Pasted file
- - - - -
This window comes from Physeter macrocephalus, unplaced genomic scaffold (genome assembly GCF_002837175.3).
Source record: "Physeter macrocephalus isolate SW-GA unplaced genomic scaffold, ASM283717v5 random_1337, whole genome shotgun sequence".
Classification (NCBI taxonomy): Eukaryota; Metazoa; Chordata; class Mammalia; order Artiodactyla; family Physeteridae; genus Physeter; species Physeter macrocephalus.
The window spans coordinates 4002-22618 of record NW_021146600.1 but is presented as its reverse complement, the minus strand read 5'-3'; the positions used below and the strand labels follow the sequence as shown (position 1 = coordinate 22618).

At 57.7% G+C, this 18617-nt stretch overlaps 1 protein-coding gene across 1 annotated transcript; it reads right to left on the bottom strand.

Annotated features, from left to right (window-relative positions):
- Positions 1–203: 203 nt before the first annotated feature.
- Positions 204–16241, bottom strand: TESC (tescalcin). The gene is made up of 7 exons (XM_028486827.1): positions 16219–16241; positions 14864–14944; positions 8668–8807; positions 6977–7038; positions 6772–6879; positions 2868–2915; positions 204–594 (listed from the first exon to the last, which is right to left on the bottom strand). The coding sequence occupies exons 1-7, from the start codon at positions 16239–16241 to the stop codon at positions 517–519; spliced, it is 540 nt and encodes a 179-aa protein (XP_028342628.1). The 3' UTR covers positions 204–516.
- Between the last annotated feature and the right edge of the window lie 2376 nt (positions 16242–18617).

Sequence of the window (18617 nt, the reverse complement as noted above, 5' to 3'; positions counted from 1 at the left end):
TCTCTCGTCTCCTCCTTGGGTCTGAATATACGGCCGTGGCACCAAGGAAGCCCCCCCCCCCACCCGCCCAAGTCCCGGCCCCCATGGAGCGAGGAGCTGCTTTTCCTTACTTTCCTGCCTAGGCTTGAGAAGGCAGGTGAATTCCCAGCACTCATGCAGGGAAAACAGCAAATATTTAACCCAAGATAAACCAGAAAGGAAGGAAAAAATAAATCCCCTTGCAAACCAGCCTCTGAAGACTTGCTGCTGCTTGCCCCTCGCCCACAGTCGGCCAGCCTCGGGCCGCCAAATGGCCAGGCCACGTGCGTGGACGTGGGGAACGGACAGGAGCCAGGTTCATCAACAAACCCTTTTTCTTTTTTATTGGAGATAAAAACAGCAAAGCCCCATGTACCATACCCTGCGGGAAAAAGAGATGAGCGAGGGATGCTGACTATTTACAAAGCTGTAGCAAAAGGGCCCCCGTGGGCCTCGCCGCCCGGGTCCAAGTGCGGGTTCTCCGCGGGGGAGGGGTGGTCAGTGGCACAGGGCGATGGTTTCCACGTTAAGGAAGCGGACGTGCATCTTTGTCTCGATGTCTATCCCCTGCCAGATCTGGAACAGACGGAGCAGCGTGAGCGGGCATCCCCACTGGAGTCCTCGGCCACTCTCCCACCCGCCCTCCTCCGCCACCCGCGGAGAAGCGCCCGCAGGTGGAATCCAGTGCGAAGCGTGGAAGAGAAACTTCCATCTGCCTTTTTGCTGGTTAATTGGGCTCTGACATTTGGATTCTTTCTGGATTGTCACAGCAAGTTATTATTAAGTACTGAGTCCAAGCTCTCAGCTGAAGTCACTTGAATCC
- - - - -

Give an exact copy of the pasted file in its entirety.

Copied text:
This window comes from Physeter macrocephalus, unplaced genomic scaffold (genome assembly GCF_002837175.3).
Source record: "Physeter macrocephalus isolate SW-GA unplaced genomic scaffold, ASM283717v5 random_1337, whole genome shotgun sequence".
Classification (NCBI taxonomy): Eukaryota; Metazoa; Chordata; class Mammalia; order Artiodactyla; family Physeteridae; genus Physeter; species Physeter macrocephalus.
The window spans coordinates 4002-22618 of record NW_021146600.1 but is presented as its reverse complement, the minus strand read 5'-3'; the positions used below and the strand labels follow the sequence as shown (position 1 = coordinate 22618).

At 57.7% G+C, this 18617-nt stretch overlaps 1 protein-coding gene across 1 annotated transcript; it reads right to left on the bottom strand.

Annotated features, from left to right (window-relative positions):
- Positions 1–203: 203 nt before the first annotated feature.
- Positions 204–16241, bottom strand: TESC (tescalcin). The gene is made up of 7 exons (XM_028486827.1): positions 16219–16241; positions 14864–14944; positions 8668–8807; positions 6977–7038; positions 6772–6879; positions 2868–2915; positions 204–594 (listed from the first exon to the last, which is right to left on the bottom strand). The coding sequence occupies exons 1-7, from the start codon at positions 16239–16241 to the stop codon at positions 517–519; spliced, it is 540 nt and encodes a 179-aa protein (XP_028342628.1). The 3' UTR covers positions 204–516.
- Between the last annotated feature and the right edge of the window lie 2376 nt (positions 16242–18617).

Sequence of the window (18617 nt, the reverse complement as noted above, 5' to 3'; positions counted from 1 at the left end):
TCTCTCGTCTCCTCCTTGGGTCTGAATATACGGCCGTGGCACCAAGGAAGCCCCCCCCCCCACCCGCCCAAGTCCCGGCCCCCATGGAGCGAGGAGCTGCTTTTCCTTACTTTCCTGCCTAGGCTTGAGAAGGCAGGTGAATTCCCAGCACTCATGCAGGGAAAACAGCAAATATTTAACCCAAGATAAACCAGAAAGGAAGGAAAAAATAAATCCCCTTGCAAACCAGCCTCTGAAGACTTGCTGCTGCTTGCCCCTCGCCCACAGTCGGCCAGCCTCGGGCCGCCAAATGGCCAGGCCACGTGCGTGGACGTGGGGAACGGACAGGAGCCAGGTTCATCAACAAACCCTTTTTCTTTTTTATTGGAGATAAAAACAGCAAAGCCCCATGTACCATACCCTGCGGGAAAAAGAGATGAGCGAGGGATGCTGACTATTTACAAAGCTGTAGCAAAAGGGCCCCCGTGGGCCTCGCCGCCCGGGTCCAAGTGCGGGTTCTCCGCGGGGGAGGGGTGGTCAGTGGCACAGGGCGATGGTTTCCACGTTAAGGAAGCGGACGTGCATCTTTGTCTCGATGTCTATCCCCTGCCAGATCTGGAACAGACGGAGCAGCGTGAGCGGGCATCCCCACTGGAGTCCTCGGCCACTCTCCCACCCGCCCTCCTCCGCCACCCGCGGAGAAGCGCCCGCAGGTGGAATCCAGTGCGAAGCGTGGAAGAGAAACTTCCATCTGCCTTTTTGCTGGTTAATTGGGCTCTGACATTTGGATTCTTTCTGGATTGTCACAGCAAGTTATTATTAAGTACTGAGTCCAAGCTCTCAGCTGAAGTCACTTGAATCC